August 14,  2008

Island Medicine:  Preventing and treating sunburn


Welcome!  For those of you that do not know me I am Alexis Hodges. Most folks on the island know me as Alex.  I am an owner of the recently opened Hatteras Island Family Medicine in Frisco and a family nurse practitioner.  I am also a mother of four busy children and the wife of Dr. Al Hodges.  I am looking forward to utilizing some of my journalism heritage (My mother was an editor and publisher.) and bringing interesting and informative medical information to islanders and visitors.

One of the most frequent calls we get in the summer is what to do for sunburn.  Unfortunately, sunburn can strike very quickly, and often you do not realize it is happening.  It can appear within just a few hours after exposure to the sun, but it can take several days or even weeks to fade. No one is immune to this, and I can tell you as a resident of the island and mother of four children, whose ages range from 5 to 13, I, too, have had sunburn strike in the Hodges household.  Knowing how to prevent it doesn’t always mean that it doesn’t happen. 

Sunburn is caused by too much exposure to UV or ultraviolet light.  UV light causes your skin to produce melanin at a faster rate.  Melanin is the dark pigment that gives your skin the darker color.  The extra melanin is produced to protect the skin’s deeper layers, which actually creates the “tan.”  A suntan is actually your body’s way of blocking the UV rays to prevent sunburn and other damage.  As much as 90 percent of UV rays can pass through the clouds, so you can get burned on a cloudy or hazy day. 

Sunburn symptoms may include pinkness or redness of the skin, skin that is hot or just warm to the touch, pain or tenderness, swelling, blistering, eyes that feel painful or even gritty, and if the sunburn covers a large area, headache, fever, and fatigue.  It is best to be seen by a health care provider if you have any of the following -- the blistering covers a large portion of the body, is accompanied by high fever, extreme pain, confusion, vomiting or diarrhea, or does not respond to at home treatment.  Also if you believe there is an infection, seek treatment. The symptoms of infection include increasing pain and tenderness, increasing swelling, yellow drainage from a blister (pus), or red streaks leading from a blister.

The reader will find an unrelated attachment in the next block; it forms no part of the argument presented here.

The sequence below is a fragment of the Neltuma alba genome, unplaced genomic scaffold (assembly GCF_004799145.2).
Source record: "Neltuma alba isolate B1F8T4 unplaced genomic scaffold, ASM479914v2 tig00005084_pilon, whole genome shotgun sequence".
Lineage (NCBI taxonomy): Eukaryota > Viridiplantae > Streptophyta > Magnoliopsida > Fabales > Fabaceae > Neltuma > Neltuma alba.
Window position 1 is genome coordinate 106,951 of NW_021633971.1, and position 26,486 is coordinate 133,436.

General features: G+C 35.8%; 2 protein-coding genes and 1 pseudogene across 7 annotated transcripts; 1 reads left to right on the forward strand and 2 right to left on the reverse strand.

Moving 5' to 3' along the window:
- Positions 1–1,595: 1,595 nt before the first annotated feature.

Treatment of sunburn will not heal the skin or prevent damage, but it can reduce pain, discomfort, and swelling. If you do not have any other medical conditions, you can try at home treatment. If your symptoms are severe or they do not improve with treatment, seek medical attention.  Take anti-inflammatory medications, such as ibuprofen or aspirin, on a regular basis, unless you have been told not take them, apply cool compresses (cool towel or cool bath), drink lots of fluids, and do not drink alcohol. Do not break blisters. If they break on their own, apply an antibacterial cream.  Use aloe vera gel without lidocaine or other additives. This is green in color. 

Usually sunburn will resolve on its own within days or weeks, depending on the severity of the burn. 

The best way to avoid sunburn is to prevent it.  You are not only preventing the pain of the burn but also the damage of the UV rays that can lead to premature aging of your skin and skin cancer.  Burning of the eyes can actually lead to progressive clouding of the lens or cataracts.

Prevention includes:

Avoid the sun between 10 a.m. and 4 p.m.  This is when the sun’s rays are the strongest.  Try to schedule outdoor activities during other times and seek shade whenever possible.  I realize this is extreme, but we often try, especially this time of year with heat indexes so high, to go out just a bit later so we can enjoy that much more time outside. 

Cover up. Wear lightly woven clothing and a broad-brimmed hat. Rash guards make an excellent choice and have saved the day many times to allow a child back into the sun.  Baseball caps or visors do not provide enough protection.  Sun protection clothing is an excellent choice.  A few of the island watermen are leading by example on this one with shirts, etc. 

Thankfully sunscreen has improved since I was a child, and it is much more user friendly!  The best rule of thumb is to apply sunscreen frequently and liberally. Apply it 30 minutes before going outside and re-apply every two hours or sooner if in the water or perspiring.  This is a must even on cloudy days.  A good SPF is 30.  Our kids will tell you that we have everyone apply sunscreen before we go out, using lotions and easy to use face sticks to make sure everything is covered.

A large percentage of sunburns occur because sunscreen was not re-applied. Once we are outside enjoying the day, we use the sprays that are easier to reapply and quicker to get six of us back into the action. We generally wait just a few minutes to allow the sunscreen to be absorbed before we return to the water. There are probably a few folks who have heard me lecture the kids at the pool about getting out of the water to get more sunscreen.  I know it is not always an easy task, especially with kids who tan and mom does not!

Wear sunglasses that block 99-100 percent of all UV light.  Kids especially love glasses, so make this fun.  We’ve had a pair of crab glasses for 10 years that are still going strong. You might see little Al wearing these on the beach! 

(Alex Hodges is a family nurse practitioner and an owner of Hatteras Island Family Medicine in Frisco. If you have suggestions for topics you would like to see covered, please visit and click the email link for her. She will do her best to see that your ideas are addressed.  She cannot address specific medical questions.)

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